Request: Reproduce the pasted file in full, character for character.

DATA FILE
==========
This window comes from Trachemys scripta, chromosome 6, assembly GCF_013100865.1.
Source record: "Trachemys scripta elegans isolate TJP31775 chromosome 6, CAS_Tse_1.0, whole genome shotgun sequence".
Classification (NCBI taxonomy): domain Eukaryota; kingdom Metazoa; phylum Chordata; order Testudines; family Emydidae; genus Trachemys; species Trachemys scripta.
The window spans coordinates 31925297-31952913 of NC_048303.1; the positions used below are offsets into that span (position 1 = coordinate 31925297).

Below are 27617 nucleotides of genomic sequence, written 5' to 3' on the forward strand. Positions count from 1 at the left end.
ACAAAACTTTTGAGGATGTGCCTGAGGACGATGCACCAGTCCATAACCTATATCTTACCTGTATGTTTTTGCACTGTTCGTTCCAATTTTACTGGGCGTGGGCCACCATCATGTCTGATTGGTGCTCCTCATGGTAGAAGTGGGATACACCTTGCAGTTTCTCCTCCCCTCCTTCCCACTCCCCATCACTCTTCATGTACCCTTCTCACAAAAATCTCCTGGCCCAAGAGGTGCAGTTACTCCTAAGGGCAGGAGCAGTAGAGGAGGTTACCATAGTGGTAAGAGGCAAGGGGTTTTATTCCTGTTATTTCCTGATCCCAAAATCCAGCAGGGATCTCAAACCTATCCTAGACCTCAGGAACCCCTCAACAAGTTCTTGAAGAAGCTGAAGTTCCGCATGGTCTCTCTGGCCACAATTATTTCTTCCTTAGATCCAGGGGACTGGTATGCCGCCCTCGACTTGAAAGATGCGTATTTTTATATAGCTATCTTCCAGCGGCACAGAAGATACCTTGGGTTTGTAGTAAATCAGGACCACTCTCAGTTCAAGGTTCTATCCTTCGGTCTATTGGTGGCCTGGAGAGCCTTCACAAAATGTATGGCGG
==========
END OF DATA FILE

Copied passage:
This window comes from Trachemys scripta, chromosome 6, assembly GCF_013100865.1.
Source record: "Trachemys scripta elegans isolate TJP31775 chromosome 6, CAS_Tse_1.0, whole genome shotgun sequence".
Classification (NCBI taxonomy): domain Eukaryota; kingdom Metazoa; phylum Chordata; order Testudines; family Emydidae; genus Trachemys; species Trachemys scripta.
The window spans coordinates 31925297-31952913 of NC_048303.1; the positions used below are offsets into that span (position 1 = coordinate 31925297).

Below are 27617 nucleotides of genomic sequence, written 5' to 3' on the forward strand. Positions count from 1 at the left end.
ACAAAACTTTTGAGGATGTGCCTGAGGACGATGCACCAGTCCATAACCTATATCTTACCTGTATGTTTTTGCACTGTTCGTTCCAATTTTACTGGGCGTGGGCCACCATCATGTCTGATTGGTGCTCCTCATGGTAGAAGTGGGATACACCTTGCAGTTTCTCCTCCCCTCCTTCCCACTCCCCATCACTCTTCATGTACCCTTCTCACAAAAATCTCCTGGCCCAAGAGGTGCAGTTACTCCTAAGGGCAGGAGCAGTAGAGGAGGTTACCATAGTGGTAAGAGGCAAGGGGTTTTATTCCTGTTATTTCCTGATCCCAAAATCCAGCAGGGATCTCAAACCTATCCTAGACCTCAGGAACCCCTCAACAAGTTCTTGAAGAAGCTGAAGTTCCGCATGGTCTCTCTGGCCACAATTATTTCTTCCTTAGATCCAGGGGACTGGTATGCCGCCCTCGACTTGAAAGATGCGTATTTTTATATAGCTATCTTCCAGCGGCACAGAAGATACCTTGGGTTTGTAGTAAATCAGGACCACTCTCAGTTCAAGGTTCTATCCTTCGGTCTATTGGTGGCCTGGAGAGCCTTCACAAAATGTATGGCGG